The Aztec language is called Nahuatl, and is actually still spoken by about 1.5 million people in various mountainous and rural regions of Mexico. Modern-day Mexican Spanish incorporates several Nahuatl loan words, as well. There are towns and other geographical features named after famous rulers like Moctezuma as well. Some common words in English even have Nahuatl roots. “Avocado,” for example, is a Nahuatl loan word, as are “tomato,” “coyote,” “axolotl,” “chili,” and (perhaps most importantly) “chocolate.”Continue reading What language did the Aztecs speak?
The Aztecs fell prey to the same colonization that swept through North and South America after Columbus. They found themselves beset on all sides; on one side, the colonizers brought new diseases with them, which killed off Aztec people in staggering numbers. Smallpox in particular weakened the population and contributed directly to the fall of Tenochtitlan in 1521.
Many of the soldiers who were still alive were sick with smallpox while they were trying to fight off the Spaniards, giving the latter a distinct advantage on the battlefield. On another side, the Spaniards were taking advantage of Moctezuma, who believed that Cortes was the Mayan and Aztec god Quetzalcoatl, who in their mythology had left long ago across the sea with a promise to return someday. This is why he was so ready to obey Cortes’ orders and kill the military commanders, which led to the civil uprising in Tenochtitlan that left an opening for the Spaniards to move in with their superior armor and weaponry and finally conquer the weakened, divided city. After that, they did their best to convert the Aztec people to their own culture and religion, erasing much of what made the Aztecs a single, cohesive society.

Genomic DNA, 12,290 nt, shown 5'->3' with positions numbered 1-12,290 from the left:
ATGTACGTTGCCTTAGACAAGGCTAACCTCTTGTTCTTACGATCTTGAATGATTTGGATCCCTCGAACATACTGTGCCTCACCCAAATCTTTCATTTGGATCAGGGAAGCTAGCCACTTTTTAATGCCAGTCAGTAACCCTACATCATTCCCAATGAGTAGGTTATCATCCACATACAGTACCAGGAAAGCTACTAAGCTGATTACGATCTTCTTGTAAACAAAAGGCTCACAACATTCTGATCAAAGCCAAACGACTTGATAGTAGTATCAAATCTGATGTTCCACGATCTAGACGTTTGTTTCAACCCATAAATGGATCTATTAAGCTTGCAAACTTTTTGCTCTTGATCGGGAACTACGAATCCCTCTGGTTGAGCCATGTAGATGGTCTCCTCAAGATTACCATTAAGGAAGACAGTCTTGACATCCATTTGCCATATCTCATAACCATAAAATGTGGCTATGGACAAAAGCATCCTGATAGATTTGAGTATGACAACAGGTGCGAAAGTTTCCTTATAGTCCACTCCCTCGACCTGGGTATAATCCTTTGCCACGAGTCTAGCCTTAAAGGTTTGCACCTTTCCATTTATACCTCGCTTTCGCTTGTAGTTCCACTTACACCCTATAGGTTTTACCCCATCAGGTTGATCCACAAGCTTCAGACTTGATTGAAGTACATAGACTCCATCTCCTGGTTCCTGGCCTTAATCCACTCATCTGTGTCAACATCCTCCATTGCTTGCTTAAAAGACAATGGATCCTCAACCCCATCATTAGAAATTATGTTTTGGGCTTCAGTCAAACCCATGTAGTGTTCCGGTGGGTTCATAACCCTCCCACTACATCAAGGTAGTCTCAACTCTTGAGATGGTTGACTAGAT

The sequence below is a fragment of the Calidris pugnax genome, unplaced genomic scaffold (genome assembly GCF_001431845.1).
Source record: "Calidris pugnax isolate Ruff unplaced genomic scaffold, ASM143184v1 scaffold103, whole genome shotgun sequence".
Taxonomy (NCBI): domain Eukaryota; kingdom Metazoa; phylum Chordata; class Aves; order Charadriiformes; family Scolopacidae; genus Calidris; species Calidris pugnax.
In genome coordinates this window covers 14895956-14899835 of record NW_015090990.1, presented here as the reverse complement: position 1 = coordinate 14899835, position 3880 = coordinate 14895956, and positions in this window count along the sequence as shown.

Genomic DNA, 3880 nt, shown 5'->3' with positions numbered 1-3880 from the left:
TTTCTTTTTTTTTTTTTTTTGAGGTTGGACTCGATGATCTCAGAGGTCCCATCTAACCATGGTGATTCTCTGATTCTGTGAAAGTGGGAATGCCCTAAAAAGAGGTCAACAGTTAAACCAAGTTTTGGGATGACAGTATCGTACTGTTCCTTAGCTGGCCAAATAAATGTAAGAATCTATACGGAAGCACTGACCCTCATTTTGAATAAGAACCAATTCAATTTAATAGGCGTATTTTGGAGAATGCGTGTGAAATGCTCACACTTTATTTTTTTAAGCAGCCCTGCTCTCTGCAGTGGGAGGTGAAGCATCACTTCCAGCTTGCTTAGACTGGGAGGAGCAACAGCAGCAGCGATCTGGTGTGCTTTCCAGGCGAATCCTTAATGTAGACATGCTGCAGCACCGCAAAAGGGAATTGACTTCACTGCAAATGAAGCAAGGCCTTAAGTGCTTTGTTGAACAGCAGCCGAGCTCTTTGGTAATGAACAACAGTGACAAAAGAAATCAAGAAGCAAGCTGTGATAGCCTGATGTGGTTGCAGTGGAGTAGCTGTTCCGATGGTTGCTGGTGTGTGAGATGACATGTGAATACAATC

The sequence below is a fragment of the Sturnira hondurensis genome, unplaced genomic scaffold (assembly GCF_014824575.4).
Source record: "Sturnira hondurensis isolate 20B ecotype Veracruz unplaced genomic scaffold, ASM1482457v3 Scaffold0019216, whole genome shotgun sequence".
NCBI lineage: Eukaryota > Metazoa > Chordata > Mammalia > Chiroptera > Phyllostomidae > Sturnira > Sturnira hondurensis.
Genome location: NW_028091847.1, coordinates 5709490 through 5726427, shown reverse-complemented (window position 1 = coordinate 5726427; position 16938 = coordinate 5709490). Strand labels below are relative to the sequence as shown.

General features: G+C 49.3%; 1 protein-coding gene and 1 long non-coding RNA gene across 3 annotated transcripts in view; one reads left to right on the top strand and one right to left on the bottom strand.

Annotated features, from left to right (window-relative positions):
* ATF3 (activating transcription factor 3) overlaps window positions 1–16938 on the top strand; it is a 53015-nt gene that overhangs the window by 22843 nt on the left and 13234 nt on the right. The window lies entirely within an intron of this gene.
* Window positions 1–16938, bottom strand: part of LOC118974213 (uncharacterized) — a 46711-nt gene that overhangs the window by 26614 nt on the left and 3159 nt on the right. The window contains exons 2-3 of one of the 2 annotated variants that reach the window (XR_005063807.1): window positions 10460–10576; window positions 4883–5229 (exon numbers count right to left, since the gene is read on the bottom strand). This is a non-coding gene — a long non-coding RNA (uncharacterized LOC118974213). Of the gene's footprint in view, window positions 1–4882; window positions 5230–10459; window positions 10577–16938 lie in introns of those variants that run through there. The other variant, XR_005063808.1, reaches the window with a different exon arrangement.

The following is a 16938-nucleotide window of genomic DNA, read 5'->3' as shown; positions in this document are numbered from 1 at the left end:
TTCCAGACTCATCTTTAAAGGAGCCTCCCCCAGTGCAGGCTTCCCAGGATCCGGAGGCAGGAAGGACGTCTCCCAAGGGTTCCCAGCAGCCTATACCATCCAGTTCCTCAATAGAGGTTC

The Aztecs were a Mesoamerican society that thrived from around the fourteenth century CE to the arrival of the Conquistadors in the mid-sixteenth century. Structurally, their society was very similar to most Western cultures around that time. They had nobility (called “pipiltin” in the Aztec language) and commoners, or ” macehualtin,” just like European countries had. Commoners worked the land, joined the army, and otherwise labored to support themselves and the nobility, who were responsible for governing the people and leading the militaries.Continue reading Who were the Aztecs?
The Aztec civilization was primarily composed of three major cities. The capital was called Tenochtitlan and was located in the same place as modern-day Mexico City. The other two cities were called Texcoco and Tlacopan, which were also located in what is now known as Central Mexico.Continue reading Where were the Aztecs located?
Maize was the most important food in the Aztec diet. It was so important that their whole society revolved around the production and consumption of maize. Apart from that, their diets were largely plant-based, with a little meat. Even their human sacrifice and cannibalism, which could technically be included as part of their diet, revolved around maize.Continue reading What did the Aztecs eat?
While Mayan civilization coexisted with Aztec civilization, it was much older, dating as far back as 2000 BC and possibly even farther. The Mayans were responsible for many of the developments that shaped Aztec culture.Continue reading What did the Aztecs adopt from the Mayan civilization?
The Aztec civilization was officially founded in the 1300s when the Mexica people and a couple of other tribes had settled in Central Mexico, formed cities, and, the three major cities banded together to form a larger society. This society grew and flourished in the pre-Columbian period, which is the time before Christopher Columbus came to the Americas to conquer and colonize. When the conquistadors began to arrive and conquer, the Aztec society was weakened more and more.Continue reading When were the Aztecs around?